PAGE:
If it is understandable why Epstein chose to tell a story, it is, nonetheless, a shame he did so. The story rings true when it chimes with contemporary concerns (its themes of poverty, male violence, despair and love against the odds are ones we can relate only too well) but the manner of its telling, while advanced for its day, often feels as dated as the overblown, theatrical acting styles of silent cinema. Cœur fidèle succeeds best when Epstein is true to his instincts and ideas. It derives its power as much from its locations as his flamboyant experimentation. Its setting in the old port of Marseilles and the demi-monde of working class life produces some memorable documentary moments. One dockside scene involving Petit Paul and the prostitute seems set up to catch a cargo ship pulling out of harbour. That would be fascinating enough in itself, but the camera also accidentally catches a passing barge in the foreground and captures a nimble wharfie as he skillfully vaults quayside obstacles to catch it up. Small movements and moments like that are frequent in the film.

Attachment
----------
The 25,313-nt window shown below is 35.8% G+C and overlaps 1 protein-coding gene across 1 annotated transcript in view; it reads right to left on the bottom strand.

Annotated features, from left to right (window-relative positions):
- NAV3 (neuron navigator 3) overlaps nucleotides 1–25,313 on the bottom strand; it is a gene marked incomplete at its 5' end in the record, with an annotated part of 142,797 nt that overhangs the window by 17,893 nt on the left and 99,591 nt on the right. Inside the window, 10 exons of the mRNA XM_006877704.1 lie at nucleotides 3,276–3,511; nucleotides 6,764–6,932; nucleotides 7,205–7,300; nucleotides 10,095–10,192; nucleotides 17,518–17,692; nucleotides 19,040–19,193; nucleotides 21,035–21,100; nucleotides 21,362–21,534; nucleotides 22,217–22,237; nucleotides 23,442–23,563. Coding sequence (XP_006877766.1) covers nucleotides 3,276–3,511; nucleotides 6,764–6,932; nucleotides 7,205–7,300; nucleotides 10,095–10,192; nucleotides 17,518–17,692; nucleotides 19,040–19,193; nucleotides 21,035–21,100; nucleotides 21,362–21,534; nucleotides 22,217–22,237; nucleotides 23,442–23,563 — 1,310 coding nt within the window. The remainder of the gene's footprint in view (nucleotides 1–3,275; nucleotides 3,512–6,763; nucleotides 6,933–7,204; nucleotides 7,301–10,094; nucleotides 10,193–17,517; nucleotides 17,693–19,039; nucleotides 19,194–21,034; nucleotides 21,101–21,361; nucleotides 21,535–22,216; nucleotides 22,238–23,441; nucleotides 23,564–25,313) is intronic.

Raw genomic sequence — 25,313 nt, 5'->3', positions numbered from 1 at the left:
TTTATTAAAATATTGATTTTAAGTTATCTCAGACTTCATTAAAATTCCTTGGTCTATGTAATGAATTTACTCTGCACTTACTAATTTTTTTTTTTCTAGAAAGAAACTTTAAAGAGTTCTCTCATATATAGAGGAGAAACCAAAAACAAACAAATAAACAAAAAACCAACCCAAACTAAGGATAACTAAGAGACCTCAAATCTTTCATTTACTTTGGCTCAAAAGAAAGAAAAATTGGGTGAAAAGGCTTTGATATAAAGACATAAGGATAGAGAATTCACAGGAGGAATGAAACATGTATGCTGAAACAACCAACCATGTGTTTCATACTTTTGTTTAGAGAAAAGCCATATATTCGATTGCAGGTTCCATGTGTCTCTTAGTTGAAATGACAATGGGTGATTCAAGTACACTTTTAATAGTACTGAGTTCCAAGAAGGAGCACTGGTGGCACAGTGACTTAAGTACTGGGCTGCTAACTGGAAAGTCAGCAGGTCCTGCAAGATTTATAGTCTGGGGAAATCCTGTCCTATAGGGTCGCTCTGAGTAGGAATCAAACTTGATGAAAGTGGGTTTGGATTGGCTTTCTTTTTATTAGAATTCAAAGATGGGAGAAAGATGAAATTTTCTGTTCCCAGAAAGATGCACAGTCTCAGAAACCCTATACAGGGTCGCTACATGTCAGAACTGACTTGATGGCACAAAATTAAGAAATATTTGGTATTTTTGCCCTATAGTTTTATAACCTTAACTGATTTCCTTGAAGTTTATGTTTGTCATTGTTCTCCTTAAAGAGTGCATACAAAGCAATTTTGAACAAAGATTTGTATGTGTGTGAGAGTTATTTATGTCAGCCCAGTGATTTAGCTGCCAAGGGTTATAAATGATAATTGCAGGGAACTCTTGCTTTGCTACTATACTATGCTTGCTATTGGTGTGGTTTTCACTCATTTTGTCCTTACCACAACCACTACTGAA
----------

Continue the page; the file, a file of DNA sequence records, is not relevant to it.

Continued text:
In taking the camera out onto the streets of Marseilles and anchoring the film in real life, Epstein played to one of cinema's strengths: its documentary capacity to report life as it is and was lived. There they are, those now dead, alive before our eyes; the milling crowds in the film's famous fairground scenes, the working stevedores of the port that once was, the crowd that gathers to hear music in the milieu from which singers Bressens and Piaf sprang. Epstein established many of the settings and sensibilities that would define Poetic Realism. His predilection for realistic settings, his interest in documentary verisimilitude, and his sense of solidarity with those on the margins of society (an affinity perhaps prompted by his own Jewishness) continued to influence others, even after the advent of sound. He contributed to the creation of a distinct French film culture at odds with Hollywood. Epstein's influence is discernible, for instance, in films as various as those made by Marie Epstein with Jean Benoit-Levy, notably La Maternelle (1933); in René Clair's Le voyage imaginaire (1926) and Sous les toits de Paris/Under the Roofs of Paris (1930); Marcel Pagnol's Marseilles Trilogy - Marius (1931), Fanny (1932) and César (1936); Jean Vigo's À propos de Nice (1930) and L'Atalante (1934); and Jean Renoir's Boudu sauvé des eaux/Boudu Saved from Drowing (1932) and La Bête humaine (1938) – not to mention Vertov's Man with a Movie Camera (1929). Silly scripts and financial problems bedevilled Epstein's later work, but when he returned, as he did time and again, to documentary, the results were always interesting.